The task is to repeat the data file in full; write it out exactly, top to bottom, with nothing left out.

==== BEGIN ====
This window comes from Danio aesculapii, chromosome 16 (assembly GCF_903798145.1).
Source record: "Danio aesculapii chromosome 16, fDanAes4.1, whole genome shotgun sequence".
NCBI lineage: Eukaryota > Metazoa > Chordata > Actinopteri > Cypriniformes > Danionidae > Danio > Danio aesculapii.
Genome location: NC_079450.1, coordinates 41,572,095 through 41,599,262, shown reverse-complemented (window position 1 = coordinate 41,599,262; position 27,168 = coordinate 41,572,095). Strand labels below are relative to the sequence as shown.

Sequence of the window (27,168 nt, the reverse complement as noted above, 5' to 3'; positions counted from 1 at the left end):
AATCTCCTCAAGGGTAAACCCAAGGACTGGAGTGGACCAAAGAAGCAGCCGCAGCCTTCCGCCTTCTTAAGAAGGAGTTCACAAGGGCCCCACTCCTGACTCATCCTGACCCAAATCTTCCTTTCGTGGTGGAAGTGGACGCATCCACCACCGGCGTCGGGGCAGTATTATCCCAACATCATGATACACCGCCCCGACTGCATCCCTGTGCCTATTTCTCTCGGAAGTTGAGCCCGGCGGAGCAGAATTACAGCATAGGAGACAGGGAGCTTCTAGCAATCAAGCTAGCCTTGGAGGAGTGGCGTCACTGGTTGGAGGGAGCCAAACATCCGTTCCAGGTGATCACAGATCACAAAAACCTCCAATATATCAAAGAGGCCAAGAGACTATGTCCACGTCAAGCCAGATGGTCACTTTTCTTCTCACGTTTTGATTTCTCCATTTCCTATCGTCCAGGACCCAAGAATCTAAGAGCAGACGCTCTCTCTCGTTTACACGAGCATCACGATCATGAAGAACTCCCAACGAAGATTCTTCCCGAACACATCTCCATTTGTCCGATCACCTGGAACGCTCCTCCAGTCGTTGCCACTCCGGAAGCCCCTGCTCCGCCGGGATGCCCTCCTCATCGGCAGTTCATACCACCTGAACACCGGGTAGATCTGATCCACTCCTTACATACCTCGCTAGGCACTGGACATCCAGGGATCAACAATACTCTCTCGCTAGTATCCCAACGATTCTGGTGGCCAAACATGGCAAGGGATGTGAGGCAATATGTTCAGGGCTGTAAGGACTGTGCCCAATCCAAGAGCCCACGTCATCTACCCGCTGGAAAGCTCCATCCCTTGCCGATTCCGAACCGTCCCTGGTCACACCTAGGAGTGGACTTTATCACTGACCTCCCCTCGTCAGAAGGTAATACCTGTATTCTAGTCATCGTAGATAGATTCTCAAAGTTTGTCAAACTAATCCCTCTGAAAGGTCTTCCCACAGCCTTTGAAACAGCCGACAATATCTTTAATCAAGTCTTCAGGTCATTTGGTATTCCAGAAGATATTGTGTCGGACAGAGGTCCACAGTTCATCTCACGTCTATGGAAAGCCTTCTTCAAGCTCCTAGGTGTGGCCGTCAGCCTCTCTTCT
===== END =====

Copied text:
This window comes from Danio aesculapii, chromosome 16 (assembly GCF_903798145.1).
Source record: "Danio aesculapii chromosome 16, fDanAes4.1, whole genome shotgun sequence".
NCBI lineage: Eukaryota > Metazoa > Chordata > Actinopteri > Cypriniformes > Danionidae > Danio > Danio aesculapii.
Genome location: NC_079450.1, coordinates 41,572,095 through 41,599,262, shown reverse-complemented (window position 1 = coordinate 41,599,262; position 27,168 = coordinate 41,572,095). Strand labels below are relative to the sequence as shown.

Sequence of the window (27,168 nt, the reverse complement as noted above, 5' to 3'; positions counted from 1 at the left end):
AATCTCCTCAAGGGTAAACCCAAGGACTGGAGTGGACCAAAGAAGCAGCCGCAGCCTTCCGCCTTCTTAAGAAGGAGTTCACAAGGGCCCCACTCCTGACTCATCCTGACCCAAATCTTCCTTTCGTGGTGGAAGTGGACGCATCCACCACCGGCGTCGGGGCAGTATTATCCCAACATCATGATACACCGCCCCGACTGCATCCCTGTGCCTATTTCTCTCGGAAGTTGAGCCCGGCGGAGCAGAATTACAGCATAGGAGACAGGGAGCTTCTAGCAATCAAGCTAGCCTTGGAGGAGTGGCGTCACTGGTTGGAGGGAGCCAAACATCCGTTCCAGGTGATCACAGATCACAAAAACCTCCAATATATCAAAGAGGCCAAGAGACTATGTCCACGTCAAGCCAGATGGTCACTTTTCTTCTCACGTTTTGATTTCTCCATTTCCTATCGTCCAGGACCCAAGAATCTAAGAGCAGACGCTCTCTCTCGTTTACACGAGCATCACGATCATGAAGAACTCCCAACGAAGATTCTTCCCGAACACATCTCCATTTGTCCGATCACCTGGAACGCTCCTCCAGTCGTTGCCACTCCGGAAGCCCCTGCTCCGCCGGGATGCCCTCCTCATCGGCAGTTCATACCACCTGAACACCGGGTAGATCTGATCCACTCCTTACATACCTCGCTAGGCACTGGACATCCAGGGATCAACAATACTCTCTCGCTAGTATCCCAACGATTCTGGTGGCCAAACATGGCAAGGGATGTGAGGCAATATGTTCAGGGCTGTAAGGACTGTGCCCAATCCAAGAGCCCACGTCATCTACCCGCTGGAAAGCTCCATCCCTTGCCGATTCCGAACCGTCCCTGGTCACACCTAGGAGTGGACTTTATCACTGACCTCCCCTCGTCAGAAGGTAATACCTGTATTCTAGTCATCGTAGATAGATTCTCAAAGTTTGTCAAACTAATCCCTCTGAAAGGTCTTCCCACAGCCTTTGAAACAGCCGACAATATCTTTAATCAAGTCTTCAGGTCATTTGGTATTCCAGAAGATATTGTGTCGGACAGAGGTCCACAGTTCATCTCACGTCTATGGAAAGCCTTCTTCAAGCTCCTAGGTGTGGCCGTCAGCCTCTCTTCT